Established in 2006, Yakusha Design is a multi-disciplinary architectural and design studio based in Kyiv, Ukraine. As founder and principal designer, Architect Victoria Yakusha strongly believes in authentic and honest design and seeks to revive endangered Ukrainian crafts and make them recognizable across the globe.
In a conversation with Minimalissimo, Yakusha described Ukrainian design philosophy.
“Ukrainian design is guided not just with functionality, but also with dreams, emotions, and feelings. We are not as minimalist as the Scandinavians and not as emotional as the Italians. We sit in the middle.”
In lieu of the Ukrainian War, artists in the country of Ukraine were not allowed the luxury of saving their art pieces or being able to place them in more secure locations. As a method of offering protection to such artists, Victoria Yakusha, through her firm Yakusha Design, announced the creation of a cultural complex in the village of Bolotnaya, Ukraine, during a special exhibition at Kyiv in September 2022.
The Maria Way
Focusing on the storage and display of artwork by the folk painter Maria Prymachenko, the museum to be built has been named ‘Maria’s Way.’ Paintings made by the artist were saved from the Ivankiv Historical and Local History Building in Kyiv in September. This building was burned down by Russian soldiers on their way into the Ukraine capital, Kyiv. Only 14 out of the 25 Prymachenko artworks on display at the museum could be salvaged – the rest of the paintings were destroyed by a sagging ceiling before the rescuers could get to them.
Maria Prymachenko was born in 1909 in a peasant family in Bolotnaya – close to Chernobyl – and contracted polio early in her life, which left her unfit to attend school. Inspired by embroidery by her mother, Maria taught herself to sew and paint, inspired by Ukrainian and Polesian traditional art. From here, she went on to become one of Ukraine’s most celebrated artists – and had the opportunity to display her art in several exhibitions, Ukrainian stamps, and even commemorative national coins.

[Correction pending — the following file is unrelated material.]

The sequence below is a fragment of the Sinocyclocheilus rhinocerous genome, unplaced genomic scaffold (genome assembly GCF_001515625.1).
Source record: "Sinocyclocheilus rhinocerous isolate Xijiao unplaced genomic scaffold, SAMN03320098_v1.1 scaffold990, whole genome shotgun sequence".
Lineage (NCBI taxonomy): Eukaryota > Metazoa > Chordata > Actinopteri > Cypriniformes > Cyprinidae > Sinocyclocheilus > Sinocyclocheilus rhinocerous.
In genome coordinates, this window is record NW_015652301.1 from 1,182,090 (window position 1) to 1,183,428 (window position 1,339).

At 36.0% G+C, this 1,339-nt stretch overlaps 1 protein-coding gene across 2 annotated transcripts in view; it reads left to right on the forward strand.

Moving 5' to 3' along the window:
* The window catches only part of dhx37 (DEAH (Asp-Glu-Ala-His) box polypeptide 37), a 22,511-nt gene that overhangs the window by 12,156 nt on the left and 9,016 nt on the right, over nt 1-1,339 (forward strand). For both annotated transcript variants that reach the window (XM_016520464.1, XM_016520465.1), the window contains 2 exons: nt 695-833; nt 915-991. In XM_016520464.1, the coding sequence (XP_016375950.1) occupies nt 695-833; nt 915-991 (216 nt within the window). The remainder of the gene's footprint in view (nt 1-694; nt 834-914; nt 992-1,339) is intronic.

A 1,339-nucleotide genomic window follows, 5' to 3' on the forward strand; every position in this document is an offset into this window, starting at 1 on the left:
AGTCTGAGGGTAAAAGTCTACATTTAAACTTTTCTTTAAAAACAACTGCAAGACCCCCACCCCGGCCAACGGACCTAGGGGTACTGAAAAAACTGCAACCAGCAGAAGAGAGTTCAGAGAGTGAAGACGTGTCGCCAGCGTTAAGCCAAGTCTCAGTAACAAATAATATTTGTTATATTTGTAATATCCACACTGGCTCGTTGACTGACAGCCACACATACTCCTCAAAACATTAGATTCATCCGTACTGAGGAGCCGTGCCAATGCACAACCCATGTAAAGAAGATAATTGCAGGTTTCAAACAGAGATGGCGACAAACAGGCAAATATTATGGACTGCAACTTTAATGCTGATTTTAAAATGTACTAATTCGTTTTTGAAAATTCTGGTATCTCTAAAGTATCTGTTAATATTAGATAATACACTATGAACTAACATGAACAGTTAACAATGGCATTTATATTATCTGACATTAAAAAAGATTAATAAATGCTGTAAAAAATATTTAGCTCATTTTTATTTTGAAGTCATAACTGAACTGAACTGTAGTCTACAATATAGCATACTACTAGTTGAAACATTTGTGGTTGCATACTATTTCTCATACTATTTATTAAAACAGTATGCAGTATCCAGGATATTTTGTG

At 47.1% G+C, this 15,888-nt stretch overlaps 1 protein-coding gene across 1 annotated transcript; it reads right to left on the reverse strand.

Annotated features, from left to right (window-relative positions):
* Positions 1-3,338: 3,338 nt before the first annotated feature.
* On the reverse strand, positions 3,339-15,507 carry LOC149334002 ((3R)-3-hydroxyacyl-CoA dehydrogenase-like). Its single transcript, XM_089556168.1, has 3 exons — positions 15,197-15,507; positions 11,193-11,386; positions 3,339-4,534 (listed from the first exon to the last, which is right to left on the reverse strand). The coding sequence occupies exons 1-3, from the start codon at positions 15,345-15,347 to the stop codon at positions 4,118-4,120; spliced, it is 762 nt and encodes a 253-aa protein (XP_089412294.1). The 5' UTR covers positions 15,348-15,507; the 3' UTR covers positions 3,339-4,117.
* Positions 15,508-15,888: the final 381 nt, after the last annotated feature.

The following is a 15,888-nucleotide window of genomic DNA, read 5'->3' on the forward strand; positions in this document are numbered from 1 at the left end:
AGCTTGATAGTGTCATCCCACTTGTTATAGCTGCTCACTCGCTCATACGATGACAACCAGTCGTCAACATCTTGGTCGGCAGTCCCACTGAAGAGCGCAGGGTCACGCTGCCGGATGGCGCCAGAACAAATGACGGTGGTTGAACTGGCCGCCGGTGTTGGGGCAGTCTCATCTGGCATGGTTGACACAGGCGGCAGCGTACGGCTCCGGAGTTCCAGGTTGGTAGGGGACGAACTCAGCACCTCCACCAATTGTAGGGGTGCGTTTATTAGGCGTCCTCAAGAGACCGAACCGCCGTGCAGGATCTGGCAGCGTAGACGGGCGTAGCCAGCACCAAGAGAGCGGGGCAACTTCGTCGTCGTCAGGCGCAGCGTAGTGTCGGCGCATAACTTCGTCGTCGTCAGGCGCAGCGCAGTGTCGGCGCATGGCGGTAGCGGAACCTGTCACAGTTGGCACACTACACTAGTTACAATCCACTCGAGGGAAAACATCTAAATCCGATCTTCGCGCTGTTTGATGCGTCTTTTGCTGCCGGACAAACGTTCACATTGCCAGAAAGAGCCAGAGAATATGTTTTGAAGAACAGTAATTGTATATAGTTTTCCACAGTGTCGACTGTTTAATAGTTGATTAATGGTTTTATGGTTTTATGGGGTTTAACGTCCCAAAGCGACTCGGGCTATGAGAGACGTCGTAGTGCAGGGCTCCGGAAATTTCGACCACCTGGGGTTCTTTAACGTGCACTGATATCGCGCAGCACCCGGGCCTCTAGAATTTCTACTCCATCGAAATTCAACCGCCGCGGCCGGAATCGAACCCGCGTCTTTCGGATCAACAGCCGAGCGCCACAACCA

The architect believes that this destruction is a glaring example of how the Russians plan to not only destroy Ukrainian power and wealth, but taint Ukraine’s identity, memory, and heritage – particularly through the destruction of historical & cultural museums, libraries, and monuments. To this day, a total of 12 museums, 65 religious sites, 15 monuments and the constructivist Railway Workers Palace of Culture (at Kharkiv) have been destroyed by Russian tropes, with the larger total of destroyed buildings coming up to over 140.
The museum has been commissioned by the Maria Primachenko Family Foundation, which has launched a public fundraising campaign to finance the cultural complex, intending to protect the artist’s legacy as a part of Ukraine’s art history. Along with the artist’s paintings, the cultural complex will house embroidery works by Prymachenko, as well as photographs and household items from the foundation’s private collection – something that has never been in a public exhibition before.
The architect has envisioned the museum to be shaped as 15 identical oculus-topped conical domes, as a tribute to the country’s traditional mazurka houses. These domes will be laid in a single line and connected by narrow corridors – the undulating structure representative of an animal’s mane, a motif commonly seen in the artist Maria Prymachenko’s works. These artworks tend to have several Ukrainian folklore elements, such as mythical beasts and exotic plants. The movement of people within these domes will be of considerable importance, as each dome will explore a different period of Prymachenko, from her childhood up to her last moments.
The material palette to be used for this is textured white clay for cladding, reed thatching, wood, and glass – materials which are mostly ecological and local to Kyiv, Ukraine. Yakusha considers this material palette as an ode to the planet and respect for the land they have, and will, occupy. The multi-domed structure will culminate in a glass-topped dome, which will act as an orangery to house several exotic plants, influenced by the technicolour displays in Prymachenok’s paintings. This greenhouse will be fringed in reed thatching, a typical roofing form in vernacular homes in Kyiv.
Apart from the museum and landscaping, the complex will also house a cafe nearby, planned to serve food based on Maria Prymachenok’s recipes, such that people can completely immerse themselves in the life of this famous historical artist. The artist’s home, which would also be a part of the complex, is to be turned into a sanctuary for other artists, sculptors, potters, and embroiderers to stay and immerse themselves into work – their own or even the artist’s.
The architect believes that this cultural complex will stand as an example of resistance – of how culture can be the shield against external tyranny. The more Ukrainian citizens are reminded of who they are and where they come from, the more difficult it will become for anyone to uproot the nation from its native soil.
- Victoria Yakusha designs museum to preserve Ukrainian cultural heritage threatened by invasion, J. Hahn, Dezeen (https://www.dezeen.com/2022/10/14/victoria-yakusha-maria-prymachenko-museum-bolotnya/)
- Creator Conversations – Victoria Yakusha, Minimalissimo (https://minimalissimo.com/creators/victoria-yakusha)
- Maria Prymachenko, Wikipedia (https://en.wikipedia.org/wiki/Maria_Prymachenko)